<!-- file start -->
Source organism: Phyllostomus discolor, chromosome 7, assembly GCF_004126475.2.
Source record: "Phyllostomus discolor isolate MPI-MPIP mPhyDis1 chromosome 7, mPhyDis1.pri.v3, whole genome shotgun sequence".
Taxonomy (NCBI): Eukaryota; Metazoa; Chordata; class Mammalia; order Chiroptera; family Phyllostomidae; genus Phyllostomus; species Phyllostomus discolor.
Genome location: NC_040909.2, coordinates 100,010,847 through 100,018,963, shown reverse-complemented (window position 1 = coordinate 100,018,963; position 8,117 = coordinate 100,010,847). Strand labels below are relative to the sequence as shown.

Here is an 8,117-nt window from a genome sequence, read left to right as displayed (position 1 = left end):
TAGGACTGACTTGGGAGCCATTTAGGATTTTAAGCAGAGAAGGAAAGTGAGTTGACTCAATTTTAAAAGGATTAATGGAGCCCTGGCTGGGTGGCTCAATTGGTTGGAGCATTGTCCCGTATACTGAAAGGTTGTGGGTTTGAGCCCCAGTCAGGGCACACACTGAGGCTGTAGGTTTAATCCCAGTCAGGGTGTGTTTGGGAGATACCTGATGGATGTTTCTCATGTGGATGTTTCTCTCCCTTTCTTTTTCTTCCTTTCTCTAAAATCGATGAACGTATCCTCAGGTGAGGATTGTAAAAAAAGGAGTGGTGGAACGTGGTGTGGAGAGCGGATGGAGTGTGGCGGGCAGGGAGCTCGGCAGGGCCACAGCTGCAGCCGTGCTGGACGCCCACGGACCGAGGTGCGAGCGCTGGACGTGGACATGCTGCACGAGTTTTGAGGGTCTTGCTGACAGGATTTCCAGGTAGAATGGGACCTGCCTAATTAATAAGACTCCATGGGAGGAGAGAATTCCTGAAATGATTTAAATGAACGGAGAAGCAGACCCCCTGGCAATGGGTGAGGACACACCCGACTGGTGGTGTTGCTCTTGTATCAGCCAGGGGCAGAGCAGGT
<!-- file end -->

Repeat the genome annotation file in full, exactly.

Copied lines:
Source organism: Phyllostomus discolor, chromosome 7, assembly GCF_004126475.2.
Source record: "Phyllostomus discolor isolate MPI-MPIP mPhyDis1 chromosome 7, mPhyDis1.pri.v3, whole genome shotgun sequence".
Taxonomy (NCBI): Eukaryota; Metazoa; Chordata; class Mammalia; order Chiroptera; family Phyllostomidae; genus Phyllostomus; species Phyllostomus discolor.
Genome location: NC_040909.2, coordinates 100,010,847 through 100,018,963, shown reverse-complemented (window position 1 = coordinate 100,018,963; position 8,117 = coordinate 100,010,847). Strand labels below are relative to the sequence as shown.

Here is an 8,117-nt window from a genome sequence, read left to right as displayed (position 1 = left end):
TAGGACTGACTTGGGAGCCATTTAGGATTTTAAGCAGAGAAGGAAAGTGAGTTGACTCAATTTTAAAAGGATTAATGGAGCCCTGGCTGGGTGGCTCAATTGGTTGGAGCATTGTCCCGTATACTGAAAGGTTGTGGGTTTGAGCCCCAGTCAGGGCACACACTGAGGCTGTAGGTTTAATCCCAGTCAGGGTGTGTTTGGGAGATACCTGATGGATGTTTCTCATGTGGATGTTTCTCTCCCTTTCTTTTTCTTCCTTTCTCTAAAATCGATGAACGTATCCTCAGGTGAGGATTGTAAAAAAAGGAGTGGTGGAACGTGGTGTGGAGAGCGGATGGAGTGTGGCGGGCAGGGAGCTCGGCAGGGCCACAGCTGCAGCCGTGCTGGACGCCCACGGACCGAGGTGCGAGCGCTGGACGTGGACATGCTGCACGAGTTTTGAGGGTCTTGCTGACAGGATTTCCAGGTAGAATGGGACCTGCCTAATTAATAAGACTCCATGGGAGGAGAGAATTCCTGAAATGATTTAAATGAACGGAGAAGCAGACCCCCTGGCAATGGGTGAGGACACACCCGACTGGTGGTGTTGCTCTTGTATCAGCCAGGGGCAGAGCAGGT